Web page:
Table 1

AUC scores and scaling parameters for all data sources and their combinations. Data source combinations from 0 to 4 information sources are colored grey, green, blue, yellow, and magenta, respectively. "a" and "b" are the multiplicative factor and bias term, respectively, for scaling each additional data source, and "c" is the scaling parameter used for combining multiple information sources into the TF target gene prediction framework. All the parameters shown here are selected with respect to the largest AUC scores.

The scaling parameters, that is, " ", " " and " ", are relatively robust, whose slight variations would not dramatically affect the results. We varied " " of the DNA duplex stability data (for both double and single strand binding data), which is supposed to have more effect on the results (recall that " " weights different information sources and reflects their importance), and listed its AUC scores for single data source as well as its combination with other additional information sources in supplementary Table . It is clear that with small changes of " ", the results do not vary significantly. However, for the weighting parameters, that is, " " to " ", and the threshold, , their small changes may have greater effect on the results, since they determine how different data sources are combined. This can be seen from the closer values among " " to " ", which are 0.72, 0.72, and 0.73, respectively. These parameters depend heavily on the quality and type of data, and should be optimized before data integration.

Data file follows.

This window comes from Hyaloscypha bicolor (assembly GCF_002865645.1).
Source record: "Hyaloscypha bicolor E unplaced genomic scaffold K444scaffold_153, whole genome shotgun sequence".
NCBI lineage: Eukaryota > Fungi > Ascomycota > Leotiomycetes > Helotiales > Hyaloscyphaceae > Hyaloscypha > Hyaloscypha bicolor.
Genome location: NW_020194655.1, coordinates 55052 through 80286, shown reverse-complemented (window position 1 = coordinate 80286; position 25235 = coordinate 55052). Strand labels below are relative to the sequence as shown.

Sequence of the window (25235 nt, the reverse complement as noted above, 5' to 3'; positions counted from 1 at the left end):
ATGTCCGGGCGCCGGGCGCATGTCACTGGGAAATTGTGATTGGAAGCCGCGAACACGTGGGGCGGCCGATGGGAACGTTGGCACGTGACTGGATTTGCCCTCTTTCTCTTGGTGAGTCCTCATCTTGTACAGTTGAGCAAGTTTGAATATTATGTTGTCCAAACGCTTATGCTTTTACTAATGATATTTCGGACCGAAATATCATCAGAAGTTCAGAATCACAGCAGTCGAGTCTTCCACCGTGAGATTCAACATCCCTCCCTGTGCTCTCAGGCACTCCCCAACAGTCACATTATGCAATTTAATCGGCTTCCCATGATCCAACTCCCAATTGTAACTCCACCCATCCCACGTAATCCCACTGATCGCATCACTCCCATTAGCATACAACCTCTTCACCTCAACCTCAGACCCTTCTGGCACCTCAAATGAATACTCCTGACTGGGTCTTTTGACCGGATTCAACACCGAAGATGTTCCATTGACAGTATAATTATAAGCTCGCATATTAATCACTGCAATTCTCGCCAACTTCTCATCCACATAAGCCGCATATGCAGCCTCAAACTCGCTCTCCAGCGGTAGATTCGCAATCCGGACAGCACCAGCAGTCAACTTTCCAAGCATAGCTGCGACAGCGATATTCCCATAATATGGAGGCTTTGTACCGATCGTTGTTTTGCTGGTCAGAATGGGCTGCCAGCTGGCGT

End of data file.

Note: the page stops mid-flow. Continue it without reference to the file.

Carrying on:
2.3. DNA Duplex Stability Data